Top Stories

February 18, 2022


Twitter expands protections against trolling and hate

Social network giant Twitter plans to expand its ‘Safety Mode’ feature, which lets users temporarily block accounts that send harmful or abusive tweets. The system will flag accounts using hateful remarks, or those bombarding people with uninvited comments and block them for seven days. Half of the platform’s users in the UK, US, Canada Australia, New Zealand and Ireland will now have access to the feature alongside a companion feature called ‘Proactive Safety Mode’. This will proactively identify potentially harmful replies and prompt people to consider enabling the mode. Twitter said it added this feature based on feedback from some users in its initial trial. The Safety Mode feature can be turned on in settings and assess both the tweet’s content and the relationship between the tweet author and replier. (BBC News)


US Justice Dept. takes on violation of supply chain issues

The US Justice Department is launching a new initiative aimed at identifying companies that exploit supply chain disruptions in the country to make increased profits in violation of federal antitrust laws. The programme – in collaboration with the FBI – will prosecute antitrust violations such as agreements between individuals and businesses to fix prices or wages or to rig bids. The US government has also formed a working group focused on supply chain collusion – meant to share intelligence and detect global schemes – with officials in several other countries including the UK, Australia, New Zealand and Canada. A spokesperson from the department’s antitrust division said, “temporary supply chain disruptions” and labour shortages that have plagued retailers since the  start of the pandemic “should not be allowed to conceal illegal conduct”. (The Independent)


Virgin Group to use low-carbon fuel from plastic waste

Multinational conglomerate Virgin Group has announced plans to source lower-carbon fuel made from plastic waste for future flights. The group, which owns Virgin Atlantic and Virgin Orbit, has partnered with technology firm Agilyx on the project. The partnership is aiming to research and develop lower carbon fuel facilities to help address plastic pollution and the global transition to net-zero. The partners will develop a pioneering plastic-to-fuel manufacturing site in the US, with potential plans for another in the UK to follow. Agilyx specialises in chemical conversion technology and is hoping to use plastics destined for landfill to create crude oil, from which lower-carbon fuel can be made. The move is part of Virgin’s wider company goal of reaching net-zero by 2050. (The Independent)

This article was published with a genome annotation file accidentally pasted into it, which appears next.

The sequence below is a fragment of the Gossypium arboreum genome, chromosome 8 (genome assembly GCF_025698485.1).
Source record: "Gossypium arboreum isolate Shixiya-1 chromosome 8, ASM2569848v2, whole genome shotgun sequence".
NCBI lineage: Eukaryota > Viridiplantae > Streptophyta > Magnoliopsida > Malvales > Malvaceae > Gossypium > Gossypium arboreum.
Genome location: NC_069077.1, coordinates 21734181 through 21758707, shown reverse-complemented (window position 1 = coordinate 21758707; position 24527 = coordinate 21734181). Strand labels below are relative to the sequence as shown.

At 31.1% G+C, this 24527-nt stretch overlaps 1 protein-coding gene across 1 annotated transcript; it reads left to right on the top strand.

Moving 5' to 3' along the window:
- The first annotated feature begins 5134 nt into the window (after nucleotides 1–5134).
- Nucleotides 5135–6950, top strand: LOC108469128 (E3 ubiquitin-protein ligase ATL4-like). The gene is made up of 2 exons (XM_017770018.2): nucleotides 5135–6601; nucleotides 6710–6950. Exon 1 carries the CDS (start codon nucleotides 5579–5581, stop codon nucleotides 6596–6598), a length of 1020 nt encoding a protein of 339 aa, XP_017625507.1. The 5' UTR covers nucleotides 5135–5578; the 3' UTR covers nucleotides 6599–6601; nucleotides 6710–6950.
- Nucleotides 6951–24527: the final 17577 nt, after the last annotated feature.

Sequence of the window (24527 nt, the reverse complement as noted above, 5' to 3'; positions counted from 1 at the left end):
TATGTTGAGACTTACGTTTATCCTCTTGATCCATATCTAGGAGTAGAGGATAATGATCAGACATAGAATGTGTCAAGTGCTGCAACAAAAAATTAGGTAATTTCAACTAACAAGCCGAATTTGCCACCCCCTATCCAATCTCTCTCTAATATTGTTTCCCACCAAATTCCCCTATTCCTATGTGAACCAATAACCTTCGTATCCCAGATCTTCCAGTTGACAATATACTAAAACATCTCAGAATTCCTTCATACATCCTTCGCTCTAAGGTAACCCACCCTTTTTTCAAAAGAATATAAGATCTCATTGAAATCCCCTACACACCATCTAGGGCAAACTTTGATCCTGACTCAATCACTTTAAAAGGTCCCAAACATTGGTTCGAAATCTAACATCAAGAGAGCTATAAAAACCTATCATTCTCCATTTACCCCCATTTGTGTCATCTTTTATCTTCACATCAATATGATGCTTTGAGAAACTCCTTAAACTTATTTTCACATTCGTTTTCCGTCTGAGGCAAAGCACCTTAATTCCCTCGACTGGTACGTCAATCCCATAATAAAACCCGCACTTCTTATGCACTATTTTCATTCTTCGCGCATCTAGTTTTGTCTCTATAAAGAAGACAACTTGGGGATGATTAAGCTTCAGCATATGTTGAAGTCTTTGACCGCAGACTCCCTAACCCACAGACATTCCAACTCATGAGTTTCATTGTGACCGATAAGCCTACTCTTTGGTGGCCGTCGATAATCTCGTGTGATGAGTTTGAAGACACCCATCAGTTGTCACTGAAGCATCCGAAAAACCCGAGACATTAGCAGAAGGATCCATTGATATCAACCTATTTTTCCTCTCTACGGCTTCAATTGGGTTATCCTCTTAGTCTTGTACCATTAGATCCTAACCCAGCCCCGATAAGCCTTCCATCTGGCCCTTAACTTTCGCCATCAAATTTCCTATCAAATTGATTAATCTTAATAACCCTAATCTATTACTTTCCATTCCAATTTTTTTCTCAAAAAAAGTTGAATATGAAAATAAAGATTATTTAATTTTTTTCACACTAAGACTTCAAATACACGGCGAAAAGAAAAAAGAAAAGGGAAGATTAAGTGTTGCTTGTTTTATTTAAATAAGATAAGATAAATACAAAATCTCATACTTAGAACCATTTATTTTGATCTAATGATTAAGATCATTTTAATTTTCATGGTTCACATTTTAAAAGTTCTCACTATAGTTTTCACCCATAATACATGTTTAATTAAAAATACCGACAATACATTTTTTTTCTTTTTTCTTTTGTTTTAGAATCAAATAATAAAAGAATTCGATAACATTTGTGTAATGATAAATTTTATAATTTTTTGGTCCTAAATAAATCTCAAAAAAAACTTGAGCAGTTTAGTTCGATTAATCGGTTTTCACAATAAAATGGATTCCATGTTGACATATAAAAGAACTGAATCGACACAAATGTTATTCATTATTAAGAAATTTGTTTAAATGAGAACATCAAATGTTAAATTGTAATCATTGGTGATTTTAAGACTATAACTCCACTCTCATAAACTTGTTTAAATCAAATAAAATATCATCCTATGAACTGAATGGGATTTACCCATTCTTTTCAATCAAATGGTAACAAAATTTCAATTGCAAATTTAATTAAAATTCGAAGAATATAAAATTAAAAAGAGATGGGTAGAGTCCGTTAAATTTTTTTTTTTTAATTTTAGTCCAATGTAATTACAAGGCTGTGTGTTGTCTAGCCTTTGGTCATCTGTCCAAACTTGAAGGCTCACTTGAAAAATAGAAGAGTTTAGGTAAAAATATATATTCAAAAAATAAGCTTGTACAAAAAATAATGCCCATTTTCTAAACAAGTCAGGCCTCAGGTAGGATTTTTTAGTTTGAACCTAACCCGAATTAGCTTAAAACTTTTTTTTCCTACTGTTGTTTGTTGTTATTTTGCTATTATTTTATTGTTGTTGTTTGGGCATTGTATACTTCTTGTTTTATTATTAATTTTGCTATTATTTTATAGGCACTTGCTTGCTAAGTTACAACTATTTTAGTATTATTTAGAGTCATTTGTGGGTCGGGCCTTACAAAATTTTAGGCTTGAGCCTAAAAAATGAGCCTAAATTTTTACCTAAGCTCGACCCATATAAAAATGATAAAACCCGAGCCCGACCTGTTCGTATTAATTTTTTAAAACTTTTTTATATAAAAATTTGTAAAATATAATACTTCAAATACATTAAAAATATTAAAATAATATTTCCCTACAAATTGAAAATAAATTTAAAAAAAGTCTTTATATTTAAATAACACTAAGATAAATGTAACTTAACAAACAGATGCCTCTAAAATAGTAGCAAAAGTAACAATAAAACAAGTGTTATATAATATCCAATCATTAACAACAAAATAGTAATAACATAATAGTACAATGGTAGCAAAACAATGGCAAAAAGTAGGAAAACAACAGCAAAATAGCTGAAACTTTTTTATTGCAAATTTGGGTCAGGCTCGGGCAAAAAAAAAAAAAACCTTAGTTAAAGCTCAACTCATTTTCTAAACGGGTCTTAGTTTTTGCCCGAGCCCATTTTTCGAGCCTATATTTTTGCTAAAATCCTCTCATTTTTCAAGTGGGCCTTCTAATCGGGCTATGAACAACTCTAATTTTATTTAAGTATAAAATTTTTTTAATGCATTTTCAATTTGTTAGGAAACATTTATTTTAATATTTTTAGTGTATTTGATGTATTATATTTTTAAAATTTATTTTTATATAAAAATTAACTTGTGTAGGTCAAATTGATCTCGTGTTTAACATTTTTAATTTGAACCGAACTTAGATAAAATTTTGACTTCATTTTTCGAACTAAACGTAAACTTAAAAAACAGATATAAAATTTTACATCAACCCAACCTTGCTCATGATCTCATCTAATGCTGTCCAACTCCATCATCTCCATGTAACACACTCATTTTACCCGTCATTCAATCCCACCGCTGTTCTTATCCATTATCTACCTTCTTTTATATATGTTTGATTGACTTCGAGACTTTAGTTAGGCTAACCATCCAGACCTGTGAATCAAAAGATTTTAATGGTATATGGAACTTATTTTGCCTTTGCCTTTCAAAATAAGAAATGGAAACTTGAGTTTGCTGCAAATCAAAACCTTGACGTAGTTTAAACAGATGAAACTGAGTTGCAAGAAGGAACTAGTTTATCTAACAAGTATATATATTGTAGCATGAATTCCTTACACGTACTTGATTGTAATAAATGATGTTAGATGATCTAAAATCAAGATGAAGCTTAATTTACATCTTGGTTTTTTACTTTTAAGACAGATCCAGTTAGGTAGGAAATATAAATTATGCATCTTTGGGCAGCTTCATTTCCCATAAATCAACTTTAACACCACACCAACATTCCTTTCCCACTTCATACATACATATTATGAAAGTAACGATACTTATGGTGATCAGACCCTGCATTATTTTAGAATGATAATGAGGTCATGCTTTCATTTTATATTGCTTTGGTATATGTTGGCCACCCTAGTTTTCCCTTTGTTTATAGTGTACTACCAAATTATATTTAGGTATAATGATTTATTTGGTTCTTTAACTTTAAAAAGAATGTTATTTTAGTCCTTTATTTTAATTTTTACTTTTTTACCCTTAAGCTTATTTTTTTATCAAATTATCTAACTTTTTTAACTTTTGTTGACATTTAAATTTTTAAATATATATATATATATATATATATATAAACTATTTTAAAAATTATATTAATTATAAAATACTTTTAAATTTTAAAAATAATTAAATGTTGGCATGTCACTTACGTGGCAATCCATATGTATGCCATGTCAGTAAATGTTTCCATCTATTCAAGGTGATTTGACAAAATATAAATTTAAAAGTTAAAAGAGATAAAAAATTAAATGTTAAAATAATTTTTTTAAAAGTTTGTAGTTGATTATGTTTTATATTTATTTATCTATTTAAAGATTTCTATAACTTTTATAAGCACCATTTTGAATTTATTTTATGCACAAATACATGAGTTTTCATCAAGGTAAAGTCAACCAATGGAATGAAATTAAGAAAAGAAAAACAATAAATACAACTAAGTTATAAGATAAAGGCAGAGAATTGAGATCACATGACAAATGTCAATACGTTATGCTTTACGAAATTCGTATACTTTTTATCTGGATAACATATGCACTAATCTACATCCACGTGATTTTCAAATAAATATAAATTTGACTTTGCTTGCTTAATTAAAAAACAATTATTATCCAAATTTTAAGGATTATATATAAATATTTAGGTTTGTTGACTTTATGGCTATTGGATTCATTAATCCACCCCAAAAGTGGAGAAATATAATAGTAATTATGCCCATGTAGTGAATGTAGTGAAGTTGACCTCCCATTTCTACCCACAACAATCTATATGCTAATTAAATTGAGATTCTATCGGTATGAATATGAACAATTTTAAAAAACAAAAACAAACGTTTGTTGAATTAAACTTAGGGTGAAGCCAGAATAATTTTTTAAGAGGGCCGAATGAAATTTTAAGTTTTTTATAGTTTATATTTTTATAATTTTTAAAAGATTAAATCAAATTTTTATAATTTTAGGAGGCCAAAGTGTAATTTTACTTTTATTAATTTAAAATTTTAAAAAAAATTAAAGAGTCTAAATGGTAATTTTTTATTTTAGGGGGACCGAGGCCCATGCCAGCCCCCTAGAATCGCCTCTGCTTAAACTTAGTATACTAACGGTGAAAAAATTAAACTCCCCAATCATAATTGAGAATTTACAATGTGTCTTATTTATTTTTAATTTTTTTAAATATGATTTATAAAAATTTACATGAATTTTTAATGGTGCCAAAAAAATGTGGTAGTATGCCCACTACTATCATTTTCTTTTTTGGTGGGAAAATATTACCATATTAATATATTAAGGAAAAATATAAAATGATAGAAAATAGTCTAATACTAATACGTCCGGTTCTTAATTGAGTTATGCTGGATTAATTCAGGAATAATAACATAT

Electric car chargers ‘spread too unequally across UK’

A UK car lobby group the Society of Motor Manufacturers and Traders (SMMT) has warned of a “growing regional divide” in the provision of electric vehicle (EV) chargers. SMMT has called on the UK government to oversee legally binding targets for charger installation, arguing that charging points are failing to keep up with the accelerating demand for battery-powered EVs, particularly in the north of England. While public charging points rose by 82% between 2019 and 2021, the number of EVs on UK roads increased 600% during the same period. With a regional disparity limiting charging access, the industry is concerned that households will be put off buying EVs without adequate charging infrastructure to justify it. One-third of UK households lack private parking spaces, making public charging points a necessity. (The Guardian)


Apple CEO faces shareholder revolt over $99m pay

A powerful investors’ advisory group has called for shareholders to vote against the $99 million pay package awarded to Apple’s CEO Tim Cook last year. Advisory firm Institutional Shareholder Services (ISS) wrote in a letter to shareholders of its “significant concerns regarding the design and magnitude of the equity award” made to Cook in 2021, adding that half of the award “lacks performance criteria”. ISS made the recommendation in advance Apple’s shareholders meeting next month. In 2021, Cook received $3 million in salary, and $82.3 million in stock awards, $12 million for hitting targets, and another $1.4 million for air travel, retirement plan contributions, insurance premiums and other contributions. His total remuneration package was worth $98.7 million, compared with $14.8 million a year earlier. (The Guardian)



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